The treaty masquerading as a SOFA is a one-year contract. 2010 and 2011 are options. They are not set in stone. When either party can cancel out -- on one year's notice -- you can't point to what MIGHT happen in 2011 as guaranteed by a contract. That's insanity. The contract, if approved, only covers 2009. That's because the one-year notice doesn't allow either party's cancellation to make it end in 2009. (Example: If Barack wanted to cancel it the day he was sworn in as president, January 20, 2009, and immediately gave notice, the contract would still run until January 20, 2010.) Focusing on what might happen if both parties decide to pick up the option for 2010 and 2011 isn't focusing on what the contract, if approved, promises.

The press is counting the chickens before they're hatched and trying to sell the treaty to the American public on things that are not guaranteed.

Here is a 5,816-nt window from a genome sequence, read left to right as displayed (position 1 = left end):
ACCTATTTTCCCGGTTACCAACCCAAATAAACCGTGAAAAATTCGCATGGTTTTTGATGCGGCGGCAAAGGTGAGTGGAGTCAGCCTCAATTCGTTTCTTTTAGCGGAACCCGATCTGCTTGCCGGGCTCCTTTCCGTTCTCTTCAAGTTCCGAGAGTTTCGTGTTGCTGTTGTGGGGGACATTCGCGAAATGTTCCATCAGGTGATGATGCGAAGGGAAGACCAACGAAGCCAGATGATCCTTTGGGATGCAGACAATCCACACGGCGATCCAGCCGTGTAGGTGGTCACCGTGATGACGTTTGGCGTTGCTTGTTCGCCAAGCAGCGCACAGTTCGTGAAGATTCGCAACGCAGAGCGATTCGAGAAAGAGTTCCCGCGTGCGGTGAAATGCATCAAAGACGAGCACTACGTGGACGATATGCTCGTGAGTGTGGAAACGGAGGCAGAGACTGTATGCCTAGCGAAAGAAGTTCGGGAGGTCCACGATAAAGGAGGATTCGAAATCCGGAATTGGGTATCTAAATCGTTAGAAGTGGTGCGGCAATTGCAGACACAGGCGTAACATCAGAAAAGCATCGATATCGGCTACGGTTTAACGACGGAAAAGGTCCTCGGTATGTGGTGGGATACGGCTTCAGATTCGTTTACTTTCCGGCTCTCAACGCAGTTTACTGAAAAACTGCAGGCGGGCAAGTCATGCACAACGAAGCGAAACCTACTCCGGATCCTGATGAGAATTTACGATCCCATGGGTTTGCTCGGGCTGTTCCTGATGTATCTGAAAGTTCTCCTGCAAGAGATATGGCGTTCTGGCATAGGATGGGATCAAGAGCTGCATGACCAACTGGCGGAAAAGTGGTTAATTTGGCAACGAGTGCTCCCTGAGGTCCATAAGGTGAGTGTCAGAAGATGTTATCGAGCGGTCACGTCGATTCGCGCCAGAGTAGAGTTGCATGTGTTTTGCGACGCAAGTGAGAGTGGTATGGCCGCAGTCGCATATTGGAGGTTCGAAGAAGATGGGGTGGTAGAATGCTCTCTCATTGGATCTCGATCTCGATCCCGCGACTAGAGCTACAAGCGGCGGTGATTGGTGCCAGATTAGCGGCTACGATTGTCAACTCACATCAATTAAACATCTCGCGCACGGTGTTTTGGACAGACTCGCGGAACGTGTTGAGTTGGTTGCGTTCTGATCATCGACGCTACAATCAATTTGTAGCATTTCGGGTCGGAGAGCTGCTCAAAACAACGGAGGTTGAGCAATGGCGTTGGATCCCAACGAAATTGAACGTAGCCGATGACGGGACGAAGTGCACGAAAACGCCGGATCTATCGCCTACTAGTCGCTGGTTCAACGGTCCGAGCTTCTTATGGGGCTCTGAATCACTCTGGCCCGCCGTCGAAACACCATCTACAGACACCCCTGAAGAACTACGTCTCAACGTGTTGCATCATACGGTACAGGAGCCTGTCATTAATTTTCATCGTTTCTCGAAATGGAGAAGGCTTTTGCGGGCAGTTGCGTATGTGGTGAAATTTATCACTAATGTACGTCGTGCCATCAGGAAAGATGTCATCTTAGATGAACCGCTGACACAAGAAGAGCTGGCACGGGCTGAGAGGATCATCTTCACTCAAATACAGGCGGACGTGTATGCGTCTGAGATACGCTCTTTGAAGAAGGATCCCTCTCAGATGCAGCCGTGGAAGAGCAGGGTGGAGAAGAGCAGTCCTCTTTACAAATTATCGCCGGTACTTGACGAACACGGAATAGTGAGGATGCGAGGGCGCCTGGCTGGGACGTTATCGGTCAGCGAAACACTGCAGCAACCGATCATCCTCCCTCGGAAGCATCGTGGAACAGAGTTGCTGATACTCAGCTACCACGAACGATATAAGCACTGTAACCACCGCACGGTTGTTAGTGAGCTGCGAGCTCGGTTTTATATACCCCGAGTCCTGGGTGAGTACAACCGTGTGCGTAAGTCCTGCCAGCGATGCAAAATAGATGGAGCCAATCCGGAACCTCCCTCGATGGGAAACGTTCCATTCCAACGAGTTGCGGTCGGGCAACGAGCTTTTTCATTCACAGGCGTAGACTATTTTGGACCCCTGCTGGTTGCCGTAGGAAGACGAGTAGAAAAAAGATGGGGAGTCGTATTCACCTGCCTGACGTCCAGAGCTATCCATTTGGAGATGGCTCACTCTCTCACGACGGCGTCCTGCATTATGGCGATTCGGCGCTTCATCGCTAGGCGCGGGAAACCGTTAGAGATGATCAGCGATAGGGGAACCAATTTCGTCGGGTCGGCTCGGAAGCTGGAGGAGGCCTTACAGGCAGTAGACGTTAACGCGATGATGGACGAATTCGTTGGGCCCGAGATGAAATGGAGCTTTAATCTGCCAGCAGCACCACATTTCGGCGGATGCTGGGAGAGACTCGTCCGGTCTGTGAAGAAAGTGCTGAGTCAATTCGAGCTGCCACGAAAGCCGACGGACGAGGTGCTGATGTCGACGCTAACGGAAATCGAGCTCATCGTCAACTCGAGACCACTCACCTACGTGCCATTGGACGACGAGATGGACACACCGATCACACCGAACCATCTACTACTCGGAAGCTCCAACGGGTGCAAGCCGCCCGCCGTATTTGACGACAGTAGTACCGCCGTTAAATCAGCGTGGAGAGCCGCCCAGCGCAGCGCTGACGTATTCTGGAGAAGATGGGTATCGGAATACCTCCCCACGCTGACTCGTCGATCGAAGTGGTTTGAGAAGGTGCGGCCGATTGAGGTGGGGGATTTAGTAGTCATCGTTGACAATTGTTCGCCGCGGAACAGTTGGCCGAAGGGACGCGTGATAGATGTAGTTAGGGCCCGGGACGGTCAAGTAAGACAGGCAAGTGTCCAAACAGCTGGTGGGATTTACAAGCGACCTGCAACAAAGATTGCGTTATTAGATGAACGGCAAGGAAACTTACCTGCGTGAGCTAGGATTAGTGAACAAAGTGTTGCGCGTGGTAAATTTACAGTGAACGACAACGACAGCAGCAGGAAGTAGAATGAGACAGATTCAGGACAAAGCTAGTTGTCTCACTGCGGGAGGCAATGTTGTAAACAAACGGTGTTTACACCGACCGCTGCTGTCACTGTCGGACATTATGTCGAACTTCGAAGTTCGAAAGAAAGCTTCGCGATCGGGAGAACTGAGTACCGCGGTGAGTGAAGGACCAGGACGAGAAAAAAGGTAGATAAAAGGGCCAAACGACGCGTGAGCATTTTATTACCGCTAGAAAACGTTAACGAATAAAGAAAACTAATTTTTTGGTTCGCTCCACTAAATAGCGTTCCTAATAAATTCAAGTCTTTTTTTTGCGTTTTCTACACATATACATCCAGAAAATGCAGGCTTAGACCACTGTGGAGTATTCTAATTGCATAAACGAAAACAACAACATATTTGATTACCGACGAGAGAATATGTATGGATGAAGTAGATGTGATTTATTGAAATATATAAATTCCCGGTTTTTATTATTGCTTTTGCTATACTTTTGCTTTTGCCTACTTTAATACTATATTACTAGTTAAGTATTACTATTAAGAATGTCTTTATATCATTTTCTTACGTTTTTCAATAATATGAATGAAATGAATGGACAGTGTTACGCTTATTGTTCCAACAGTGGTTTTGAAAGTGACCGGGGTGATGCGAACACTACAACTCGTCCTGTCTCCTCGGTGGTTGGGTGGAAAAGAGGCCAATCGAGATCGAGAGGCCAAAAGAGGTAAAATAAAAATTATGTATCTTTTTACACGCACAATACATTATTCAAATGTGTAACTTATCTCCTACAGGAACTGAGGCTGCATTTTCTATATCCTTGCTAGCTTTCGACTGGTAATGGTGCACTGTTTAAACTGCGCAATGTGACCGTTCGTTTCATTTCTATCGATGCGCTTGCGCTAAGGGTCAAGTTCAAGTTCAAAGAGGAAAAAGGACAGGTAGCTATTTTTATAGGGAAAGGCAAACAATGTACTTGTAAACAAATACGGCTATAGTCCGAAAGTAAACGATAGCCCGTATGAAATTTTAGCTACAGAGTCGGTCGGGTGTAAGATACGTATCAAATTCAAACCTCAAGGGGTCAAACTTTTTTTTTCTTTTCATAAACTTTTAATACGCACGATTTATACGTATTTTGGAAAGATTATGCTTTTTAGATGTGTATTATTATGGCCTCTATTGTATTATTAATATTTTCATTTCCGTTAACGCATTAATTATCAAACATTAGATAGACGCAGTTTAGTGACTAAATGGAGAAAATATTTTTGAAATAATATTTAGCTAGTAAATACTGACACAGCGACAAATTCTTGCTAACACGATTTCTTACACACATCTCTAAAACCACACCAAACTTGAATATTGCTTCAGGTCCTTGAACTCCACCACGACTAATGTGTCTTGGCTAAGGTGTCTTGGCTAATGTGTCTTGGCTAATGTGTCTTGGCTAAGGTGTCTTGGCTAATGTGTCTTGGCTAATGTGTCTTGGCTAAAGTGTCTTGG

The same WMD wasn't guaranteed but the illegal war was sold on them. The press needs to deal with the concrete. The concrete of the treaty is, if passed, 2009 is the only year that is a given and even then there are differences between the Arabic version and the White House version (which is probably why the White House refuses to release it to the American people).

Want to make a difference? Kendrick notes this from American Freedom Campaign:

Does this sound right to you?
Next week, the Iraqi Parliament is expected to vote on whether to approve an agreement setting the terms of the ongoing military relationship between the United States and Iraq. So far, so good. A legislative body, representing the people of a nation, shall determine the extent to which that nation's future will be intertwined with that of another.